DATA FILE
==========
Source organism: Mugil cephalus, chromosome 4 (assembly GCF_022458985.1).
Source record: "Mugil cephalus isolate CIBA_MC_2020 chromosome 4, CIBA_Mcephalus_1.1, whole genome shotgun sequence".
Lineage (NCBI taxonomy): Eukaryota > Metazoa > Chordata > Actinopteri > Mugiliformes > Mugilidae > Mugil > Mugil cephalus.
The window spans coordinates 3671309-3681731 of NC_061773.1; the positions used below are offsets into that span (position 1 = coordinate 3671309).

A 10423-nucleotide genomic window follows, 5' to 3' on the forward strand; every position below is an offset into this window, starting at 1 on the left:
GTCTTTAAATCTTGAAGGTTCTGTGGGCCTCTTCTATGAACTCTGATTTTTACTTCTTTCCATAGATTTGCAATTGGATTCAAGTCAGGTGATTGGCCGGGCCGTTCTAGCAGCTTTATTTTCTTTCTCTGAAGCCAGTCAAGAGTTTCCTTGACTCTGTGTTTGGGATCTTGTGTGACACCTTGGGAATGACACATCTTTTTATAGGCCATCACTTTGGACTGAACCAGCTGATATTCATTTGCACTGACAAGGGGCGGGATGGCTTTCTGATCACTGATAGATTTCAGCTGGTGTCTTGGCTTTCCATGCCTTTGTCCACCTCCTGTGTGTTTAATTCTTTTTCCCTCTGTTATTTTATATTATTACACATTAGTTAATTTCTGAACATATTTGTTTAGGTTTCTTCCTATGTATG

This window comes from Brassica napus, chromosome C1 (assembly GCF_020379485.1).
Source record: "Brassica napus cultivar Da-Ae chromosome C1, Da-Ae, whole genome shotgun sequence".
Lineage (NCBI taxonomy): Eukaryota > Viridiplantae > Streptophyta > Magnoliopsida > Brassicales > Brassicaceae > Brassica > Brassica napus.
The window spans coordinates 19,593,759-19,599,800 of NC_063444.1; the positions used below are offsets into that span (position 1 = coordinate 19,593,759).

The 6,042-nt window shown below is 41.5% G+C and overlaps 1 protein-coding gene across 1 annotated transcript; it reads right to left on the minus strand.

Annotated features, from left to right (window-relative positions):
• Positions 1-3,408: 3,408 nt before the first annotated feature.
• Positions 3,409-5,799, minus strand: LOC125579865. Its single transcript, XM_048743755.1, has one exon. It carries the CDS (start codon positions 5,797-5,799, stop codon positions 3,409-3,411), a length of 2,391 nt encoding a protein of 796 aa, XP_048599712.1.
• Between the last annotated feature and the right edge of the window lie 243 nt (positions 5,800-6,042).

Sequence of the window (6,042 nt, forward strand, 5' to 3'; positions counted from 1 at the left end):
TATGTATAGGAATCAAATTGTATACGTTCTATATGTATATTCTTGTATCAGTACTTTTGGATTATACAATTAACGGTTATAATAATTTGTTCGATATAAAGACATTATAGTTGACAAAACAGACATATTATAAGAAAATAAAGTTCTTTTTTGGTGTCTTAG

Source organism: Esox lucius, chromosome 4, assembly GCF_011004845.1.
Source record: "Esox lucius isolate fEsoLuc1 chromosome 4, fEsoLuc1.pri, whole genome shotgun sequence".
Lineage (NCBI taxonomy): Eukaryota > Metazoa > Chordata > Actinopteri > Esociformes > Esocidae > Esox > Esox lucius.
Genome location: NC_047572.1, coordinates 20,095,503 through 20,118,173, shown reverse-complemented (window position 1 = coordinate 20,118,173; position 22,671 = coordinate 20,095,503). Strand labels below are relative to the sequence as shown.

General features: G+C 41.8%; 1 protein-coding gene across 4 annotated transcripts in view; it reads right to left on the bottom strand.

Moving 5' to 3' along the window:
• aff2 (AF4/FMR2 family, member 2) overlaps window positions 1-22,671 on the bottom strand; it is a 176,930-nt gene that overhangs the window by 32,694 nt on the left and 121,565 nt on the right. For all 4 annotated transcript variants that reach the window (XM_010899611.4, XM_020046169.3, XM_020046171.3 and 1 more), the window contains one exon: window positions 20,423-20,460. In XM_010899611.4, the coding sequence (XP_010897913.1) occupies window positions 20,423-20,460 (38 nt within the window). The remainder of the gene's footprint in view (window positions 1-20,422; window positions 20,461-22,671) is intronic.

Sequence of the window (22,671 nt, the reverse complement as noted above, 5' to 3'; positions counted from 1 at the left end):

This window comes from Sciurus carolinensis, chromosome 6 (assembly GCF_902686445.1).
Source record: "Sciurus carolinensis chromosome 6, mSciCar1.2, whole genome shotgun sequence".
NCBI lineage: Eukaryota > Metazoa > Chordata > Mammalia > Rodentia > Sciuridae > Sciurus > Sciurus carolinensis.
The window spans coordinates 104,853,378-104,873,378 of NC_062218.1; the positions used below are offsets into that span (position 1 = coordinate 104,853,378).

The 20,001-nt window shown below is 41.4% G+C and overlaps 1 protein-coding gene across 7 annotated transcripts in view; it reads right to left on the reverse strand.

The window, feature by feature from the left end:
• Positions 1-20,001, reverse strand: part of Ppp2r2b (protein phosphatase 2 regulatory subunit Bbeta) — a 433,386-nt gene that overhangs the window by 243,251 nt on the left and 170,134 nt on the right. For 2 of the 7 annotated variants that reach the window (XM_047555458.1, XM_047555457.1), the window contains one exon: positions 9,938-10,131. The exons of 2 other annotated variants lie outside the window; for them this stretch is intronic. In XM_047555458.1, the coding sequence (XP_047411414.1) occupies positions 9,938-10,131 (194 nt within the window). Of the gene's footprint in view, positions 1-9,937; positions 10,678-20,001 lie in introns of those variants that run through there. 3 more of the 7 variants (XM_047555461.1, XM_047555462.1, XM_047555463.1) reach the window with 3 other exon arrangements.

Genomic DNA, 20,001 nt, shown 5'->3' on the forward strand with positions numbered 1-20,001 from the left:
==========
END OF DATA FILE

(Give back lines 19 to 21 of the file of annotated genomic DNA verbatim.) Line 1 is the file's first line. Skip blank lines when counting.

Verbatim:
Source record: "Esox lucius isolate fEsoLuc1 chromosome 4, fEsoLuc1.pri, whole genome shotgun sequence".
Lineage (NCBI taxonomy): Eukaryota > Metazoa > Chordata > Actinopteri > Esociformes > Esocidae > Esox > Esox lucius.
Genome location: NC_047572.1, coordinates 20,095,503 through 20,118,173, shown reverse-complemented (window position 1 = coordinate 20,118,173; position 22,671 = coordinate 20,095,503). Strand labels below are relative to the sequence as shown.